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We need to celebrate and defend the value of our work

For many Canadians, Labour Day represents the end of summer and the start of classes. But this year, theres good reason to remember what Labour Day is really all about and mark the occasion with a rousing hurray for workers.

Workers who risked their health and in some cases, gave their lives to treat the ill and stop the spread of SARS. Workers who scrambled to restore electricity after the blackout that left much of Ontario without power. Workers who still today are fighting forest fires in BC and helping those whove been displaced or left without a home.

Its heartening to see the outpouring of support for workers from their fellow community members, whenever an emergency happens. Its also during these times of crisis that everyday heroes merit a word of recognition from a politician, and a spot on the six oclock news.

But the fact is that week in and week out, millions of Canadian women and men are out there on the front line, providing the vital public services that keep our towns and cities running smoothly. They are the unsung heroes, working to ensure not just that we can handle crises when they arise but that we face as few crises as possible.

The cruel irony is that these very workers are under attack. Their jobs have been slashed. Their hours have been cut. Their rights to organize, to bargain and to strike are being eroded.

In Ontario and the States, for example, more than 160,000 workers were cut from the electricity sector as it plunged headlong into deregulation, mesmerized by market mania. The contribution of these workers to the integrity, efficiency and reliability of the power grid was sacrificed to the corporate greed of companies like Enron and FirstEnergy. It gives the expression last one out, turn out the lights a whole new meaning.

In British Columbia, thousands of health care workers permanent, unionized employees earning a decent family-supporting wage are receiving pink slips. These workers most of them women, many of them workers of colour are faced with a bitter choice. They can return to work as low-wage contract workers at half their current wages or they can look for new jobs elsewhere, in some cases after decades of service.

At a time when infection control has never been more important, we chuck out a skilled, experienced workforce to replace them with low-wage, casual workers who are unlikely ever to meet the highest standards needed to protect the health and support the recovery of patients.

This pattern of cutbacks, privatization and casual employment can be seen across the country in the municipal sector, education, social services, health care and utilities. And we can see each day its toll on the quality of our towns and cities, our schools and universities, our libraries and our ability to help families and children under stress.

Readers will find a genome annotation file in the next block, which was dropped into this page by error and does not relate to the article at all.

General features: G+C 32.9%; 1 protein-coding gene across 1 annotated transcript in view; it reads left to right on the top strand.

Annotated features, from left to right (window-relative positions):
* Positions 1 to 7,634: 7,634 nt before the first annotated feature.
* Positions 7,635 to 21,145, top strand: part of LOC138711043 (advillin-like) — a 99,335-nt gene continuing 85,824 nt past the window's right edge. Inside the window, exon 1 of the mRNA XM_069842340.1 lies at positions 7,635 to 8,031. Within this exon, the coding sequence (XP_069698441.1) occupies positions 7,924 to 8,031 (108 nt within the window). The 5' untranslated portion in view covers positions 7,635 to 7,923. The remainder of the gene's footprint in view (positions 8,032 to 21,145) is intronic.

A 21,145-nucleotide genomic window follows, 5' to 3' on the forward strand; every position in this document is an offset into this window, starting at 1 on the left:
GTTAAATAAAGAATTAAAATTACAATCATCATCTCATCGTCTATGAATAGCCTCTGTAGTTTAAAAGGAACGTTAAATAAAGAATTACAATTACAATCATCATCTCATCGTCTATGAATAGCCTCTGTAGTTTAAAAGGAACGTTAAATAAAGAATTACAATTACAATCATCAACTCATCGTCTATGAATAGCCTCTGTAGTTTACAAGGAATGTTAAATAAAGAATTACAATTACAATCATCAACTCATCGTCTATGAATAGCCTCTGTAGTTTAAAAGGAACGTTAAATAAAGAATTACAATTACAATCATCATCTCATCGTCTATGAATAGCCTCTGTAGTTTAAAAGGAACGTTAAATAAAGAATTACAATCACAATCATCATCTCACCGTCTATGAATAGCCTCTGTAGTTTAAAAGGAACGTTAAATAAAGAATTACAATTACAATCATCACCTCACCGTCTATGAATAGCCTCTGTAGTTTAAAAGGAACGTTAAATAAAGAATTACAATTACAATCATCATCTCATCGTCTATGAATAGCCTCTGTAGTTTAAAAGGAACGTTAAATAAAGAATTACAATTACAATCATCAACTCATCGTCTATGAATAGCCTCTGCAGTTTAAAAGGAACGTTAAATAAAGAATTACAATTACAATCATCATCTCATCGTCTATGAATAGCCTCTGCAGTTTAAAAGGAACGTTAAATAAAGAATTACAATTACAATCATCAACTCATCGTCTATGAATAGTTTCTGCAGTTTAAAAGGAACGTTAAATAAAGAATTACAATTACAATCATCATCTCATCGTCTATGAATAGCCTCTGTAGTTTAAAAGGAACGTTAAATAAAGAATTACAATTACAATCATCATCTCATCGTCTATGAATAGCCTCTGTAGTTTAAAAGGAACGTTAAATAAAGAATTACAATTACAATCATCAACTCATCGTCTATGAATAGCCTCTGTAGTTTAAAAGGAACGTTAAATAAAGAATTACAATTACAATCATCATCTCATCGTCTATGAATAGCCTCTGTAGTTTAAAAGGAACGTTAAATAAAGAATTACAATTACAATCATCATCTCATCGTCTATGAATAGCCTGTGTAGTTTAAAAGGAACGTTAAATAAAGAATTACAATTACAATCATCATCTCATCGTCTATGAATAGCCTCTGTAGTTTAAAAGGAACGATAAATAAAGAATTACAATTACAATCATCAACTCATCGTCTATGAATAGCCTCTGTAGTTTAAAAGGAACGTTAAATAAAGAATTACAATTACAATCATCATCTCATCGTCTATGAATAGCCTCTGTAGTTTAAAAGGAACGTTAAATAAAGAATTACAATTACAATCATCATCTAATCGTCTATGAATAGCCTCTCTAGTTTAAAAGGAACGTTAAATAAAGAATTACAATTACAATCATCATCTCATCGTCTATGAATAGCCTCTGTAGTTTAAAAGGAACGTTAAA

Short-sighted ideologues push the notion that increasing profits and productivity trump every other social objective we might have as a nation. Rather than invest in our common wealth and promote our collective prosperity by creating useful employment and providing needed public services, they slash jobs and spending and gut public investment.

And politicians beholden to their corporate backers from Jean Chrt0069en to Gordon Campbell, Ernie Eves to Bernard Lord, Ralph Klein to Paul Martin talk big about the little guy but deliver policies that cut jobs, wages and services, undermining local economies and handing over increasing control to multinational corporations.

The time has come to put an end to this madness.

Work has value. Workers have value. Good jobs in the local community have value. The dignity of our work and of community services must be acknowledged and respected, not just when there is a crisis that has captured the attention of the media but 24/7, year round.

So this Labour Day, I have an important message for all Canadians. Keep this years emergencies in mind, the next time governments try to cut the highly-trained people who work so well when things go wrong. We need to remind politicians that community services and the workers who provide these services need on-going support and recognition 365 days a year.

On September 1 and throughout the year to come, lets join together, proud and powerful, to make sure unions, workers and all citizens work together to strengthen our public community services.

This Labour Day, workers are not demanding anything more than what our communities deserve: adequate staffing levels to provide vital services efficiently and effectively; decent wages and working conditions; and the resources that will allow us to do a job we can be proud of.

Judy Darcy is National President of Canadas largest union, the Canadian Union of Public Employees, representing a half million women and men who work in municipalities, health care, education, social services, utilities, transportation, airlines, communications and emergency services. Judy Darcy recently moved to British Columbia.